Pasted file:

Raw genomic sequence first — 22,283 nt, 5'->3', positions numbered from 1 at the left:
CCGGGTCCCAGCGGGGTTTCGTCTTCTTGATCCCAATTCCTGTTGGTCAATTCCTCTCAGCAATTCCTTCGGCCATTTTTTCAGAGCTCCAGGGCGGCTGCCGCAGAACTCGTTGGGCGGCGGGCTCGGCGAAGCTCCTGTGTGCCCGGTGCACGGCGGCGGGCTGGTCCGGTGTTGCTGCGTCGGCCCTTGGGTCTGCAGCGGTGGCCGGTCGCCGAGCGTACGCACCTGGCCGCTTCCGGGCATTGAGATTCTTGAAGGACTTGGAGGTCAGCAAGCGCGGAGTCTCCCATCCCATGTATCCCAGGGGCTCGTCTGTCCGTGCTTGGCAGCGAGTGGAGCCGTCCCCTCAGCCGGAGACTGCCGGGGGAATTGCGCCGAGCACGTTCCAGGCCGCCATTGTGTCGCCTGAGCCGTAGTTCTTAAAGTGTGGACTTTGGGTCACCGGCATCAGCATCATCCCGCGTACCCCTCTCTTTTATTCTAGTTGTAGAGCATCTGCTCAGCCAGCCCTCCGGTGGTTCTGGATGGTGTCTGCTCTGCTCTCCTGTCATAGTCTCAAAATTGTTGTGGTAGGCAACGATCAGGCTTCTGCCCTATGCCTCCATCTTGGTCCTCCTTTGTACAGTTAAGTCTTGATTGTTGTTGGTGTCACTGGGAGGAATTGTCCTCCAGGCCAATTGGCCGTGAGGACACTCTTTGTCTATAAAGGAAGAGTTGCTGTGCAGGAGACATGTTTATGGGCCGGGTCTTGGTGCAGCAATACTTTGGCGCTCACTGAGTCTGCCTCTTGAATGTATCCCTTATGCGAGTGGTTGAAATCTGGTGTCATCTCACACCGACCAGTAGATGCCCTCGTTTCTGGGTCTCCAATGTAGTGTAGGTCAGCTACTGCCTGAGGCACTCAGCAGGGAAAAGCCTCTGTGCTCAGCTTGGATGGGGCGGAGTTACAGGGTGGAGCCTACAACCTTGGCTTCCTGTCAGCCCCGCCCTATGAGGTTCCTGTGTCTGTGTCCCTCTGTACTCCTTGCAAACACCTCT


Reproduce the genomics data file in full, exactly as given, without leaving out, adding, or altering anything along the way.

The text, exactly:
Raw genomic sequence first — 22,283 nt, 5'->3', positions numbered from 1 at the left:
CCGGGTCCCAGCGGGGTTTCGTCTTCTTGATCCCAATTCCTGTTGGTCAATTCCTCTCAGCAATTCCTTCGGCCATTTTTTCAGAGCTCCAGGGCGGCTGCCGCAGAACTCGTTGGGCGGCGGGCTCGGCGAAGCTCCTGTGTGCCCGGTGCACGGCGGCGGGCTGGTCCGGTGTTGCTGCGTCGGCCCTTGGGTCTGCAGCGGTGGCCGGTCGCCGAGCGTACGCACCTGGCCGCTTCCGGGCATTGAGATTCTTGAAGGACTTGGAGGTCAGCAAGCGCGGAGTCTCCCATCCCATGTATCCCAGGGGCTCGTCTGTCCGTGCTTGGCAGCGAGTGGAGCCGTCCCCTCAGCCGGAGACTGCCGGGGGAATTGCGCCGAGCACGTTCCAGGCCGCCATTGTGTCGCCTGAGCCGTAGTTCTTAAAGTGTGGACTTTGGGTCACCGGCATCAGCATCATCCCGCGTACCCCTCTCTTTTATTCTAGTTGTAGAGCATCTGCTCAGCCAGCCCTCCGGTGGTTCTGGATGGTGTCTGCTCTGCTCTCCTGTCATAGTCTCAAAATTGTTGTGGTAGGCAACGATCAGGCTTCTGCCCTATGCCTCCATCTTGGTCCTCCTTTGTACAGTTAAGTCTTGATTGTTGTTGGTGTCACTGGGAGGAATTGTCCTCCAGGCCAATTGGCCGTGAGGACACTCTTTGTCTATAAAGGAAGAGTTGCTGTGCAGGAGACATGTTTATGGGCCGGGTCTTGGTGCAGCAATACTTTGGCGCTCACTGAGTCTGCCTCTTGAATGTATCCCTTATGCGAGTGGTTGAAATCTGGTGTCATCTCACACCGACCAGTAGATGCCCTCGTTTCTGGGTCTCCAATGTAGTGTAGGTCAGCTACTGCCTGAGGCACTCAGCAGGGAAAAGCCTCTGTGCTCAGCTTGGATGGGGCGGAGTTACAGGGTGGAGCCTACAACCTTGGCTTCCTGTCAGCCCCGCCCTATGAGGTTCCTGTGTCTGTGTCCCTCTGTACTCCTTGCAAACACCTCT